It also bears mentioning that the game's polish is in extreme disarray. McDROID is like a big scrappy dog; half-missing one ear, prone to drooling over the upholstery and a bit of a mongrel when all's said and done, but no less boisterously enthusiastic when somebody throws a stick. Everywhere you look are signs of cut corners and patch jobs, and yet it still judders happily along. You'd think a game based around being swarmed by hordes of enemies would be good at rendering hordes of enemies, but the framerate chugs horrendously at the kind of opposing force that could quite comfortably fit inside a panel van together. Given the aforementioned difficulty that might be a cause for panic, but don't abandon hope: there's always a chance that you'll be able to cheese the last wave by inexplicably gaining their undivided attention and luring them around the arena for the next five minutes while your missile towers slowly wear them down. I could also swear that certain tooltips in the research hub are not narrated by the usual voice, as expected, but by Microsoft Sam. And what about being able to simply walk out of the playable area and take a look at the gaping void where the terrain abruptly ends? I don't even want to deduct points for something that hilarious. That's like a 'baby's first Counter-Strike map' mistake.


So that's McDROID for you: a bright spark of creativity, stressful tower defence and weird commentary, wrapped up in a package that's genuinely kind of adorable without trying too hard. It's not a great game by any stretch of the word, but it has the potential to inject a modicum of joy into your life for a few hours, and for that alone I believe it deserves a fair go. So, take a look for yourself and offer McDROID a moment of your attention, if only to make a personal judgement. Me? I need to go place an order: one pedestal, one glass case, one custom engraved brass plate. This one's going to be a centrepiece.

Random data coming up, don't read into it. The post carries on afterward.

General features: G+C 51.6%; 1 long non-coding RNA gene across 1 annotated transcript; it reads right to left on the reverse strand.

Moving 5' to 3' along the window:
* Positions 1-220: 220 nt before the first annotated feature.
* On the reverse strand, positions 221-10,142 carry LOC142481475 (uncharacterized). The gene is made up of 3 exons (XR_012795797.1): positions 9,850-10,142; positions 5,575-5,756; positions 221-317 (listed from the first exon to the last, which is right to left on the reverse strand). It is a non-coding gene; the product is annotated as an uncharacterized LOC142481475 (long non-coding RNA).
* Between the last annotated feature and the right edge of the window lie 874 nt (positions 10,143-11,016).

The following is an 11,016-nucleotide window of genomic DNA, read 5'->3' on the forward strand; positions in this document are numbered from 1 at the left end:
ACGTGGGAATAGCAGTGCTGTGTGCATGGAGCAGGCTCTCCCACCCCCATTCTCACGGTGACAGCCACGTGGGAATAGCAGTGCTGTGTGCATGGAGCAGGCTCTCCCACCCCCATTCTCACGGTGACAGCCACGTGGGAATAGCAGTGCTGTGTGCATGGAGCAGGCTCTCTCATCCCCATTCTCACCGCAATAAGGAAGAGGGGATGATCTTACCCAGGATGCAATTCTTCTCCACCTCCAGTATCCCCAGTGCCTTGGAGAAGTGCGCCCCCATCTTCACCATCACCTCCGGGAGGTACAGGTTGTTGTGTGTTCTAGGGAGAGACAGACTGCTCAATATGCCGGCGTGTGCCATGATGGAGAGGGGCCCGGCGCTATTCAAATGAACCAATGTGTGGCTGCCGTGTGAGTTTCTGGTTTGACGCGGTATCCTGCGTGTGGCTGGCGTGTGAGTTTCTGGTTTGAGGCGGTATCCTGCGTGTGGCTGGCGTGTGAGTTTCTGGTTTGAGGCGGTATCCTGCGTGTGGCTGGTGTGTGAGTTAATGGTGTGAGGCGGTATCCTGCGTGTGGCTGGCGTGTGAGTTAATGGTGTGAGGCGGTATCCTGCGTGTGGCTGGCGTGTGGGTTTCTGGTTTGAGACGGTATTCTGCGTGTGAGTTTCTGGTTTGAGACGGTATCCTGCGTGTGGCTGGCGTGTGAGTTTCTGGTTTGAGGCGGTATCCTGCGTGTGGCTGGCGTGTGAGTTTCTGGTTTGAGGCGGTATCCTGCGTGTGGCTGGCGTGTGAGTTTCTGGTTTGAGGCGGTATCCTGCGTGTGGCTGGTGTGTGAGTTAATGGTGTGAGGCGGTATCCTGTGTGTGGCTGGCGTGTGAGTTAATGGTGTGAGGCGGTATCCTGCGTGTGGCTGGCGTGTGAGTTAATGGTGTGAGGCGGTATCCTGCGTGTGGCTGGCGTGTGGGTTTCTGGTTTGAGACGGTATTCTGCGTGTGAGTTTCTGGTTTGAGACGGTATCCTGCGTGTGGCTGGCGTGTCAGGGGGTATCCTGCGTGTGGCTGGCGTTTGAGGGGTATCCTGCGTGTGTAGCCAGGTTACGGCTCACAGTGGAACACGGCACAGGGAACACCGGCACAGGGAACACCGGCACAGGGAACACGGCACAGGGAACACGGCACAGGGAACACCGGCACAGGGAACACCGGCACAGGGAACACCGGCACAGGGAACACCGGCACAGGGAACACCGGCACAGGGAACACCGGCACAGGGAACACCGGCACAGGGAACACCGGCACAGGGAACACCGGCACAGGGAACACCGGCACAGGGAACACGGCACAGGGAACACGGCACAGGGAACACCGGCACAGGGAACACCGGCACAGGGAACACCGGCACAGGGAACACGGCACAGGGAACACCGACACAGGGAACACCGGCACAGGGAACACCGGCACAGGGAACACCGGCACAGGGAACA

Our ratings for McDROID on PC out of 100 (Ratings FAQ)
Boasts an aesthetic that manages to be cute without being saccharine. Numerous visual glitches abound, though, and while the voice actor for the shuttle is agreeable, the voice of the sentient planet makes me want to dig out my ears with a corkscrew.
A frantic challenging tower defence game with a unique third-person perspective and a difficulty curve that eventually just turns into a concrete wall. Gets progressively more repetitive as the focus shifts to re-playing old levels over and over.
Single Player
Attains an original, somewhat surreal premise while carefully skirting the borders of being a collection of non-sequiturs strung together. The plot might be simple and straightforward, but there's enough creativity in each level to draw you through it.
Bare-bones co-op with a few simple features. Good luck finding somebody to play it with.
(Show PC Specs)
CPU: Intel i7-870 @ 2.93 GHz
GPU: Nvidia GeForce GTX 760
OS: Windows 7 Premium 64-bit
PC Specs

Broken, but in a harmless 'climbing into the skybox' sort of way that doesn't really affect the gameplay. Serious framerate issues abound, though.
Creative and charming, McDROID is an endearing little adventure with some hefty core gameplay chops that very nearly carry the game all on their own. Sadly, it nevertheless gets dragged down by an over-aggressive difficulty curve, a heavy reliance on repeating content, and some major lapses in polish.
McDROID box art Platform:
Our Review of McDROID
The Verdict:
Game Ranking
McDROID is ranked #1164 out of 1732 total reviewed games. It is ranked #96 out of 152 games reviewed in 2014.
1163. Journal
1164. McDROID

8 images added Sep 21, 2014 15:19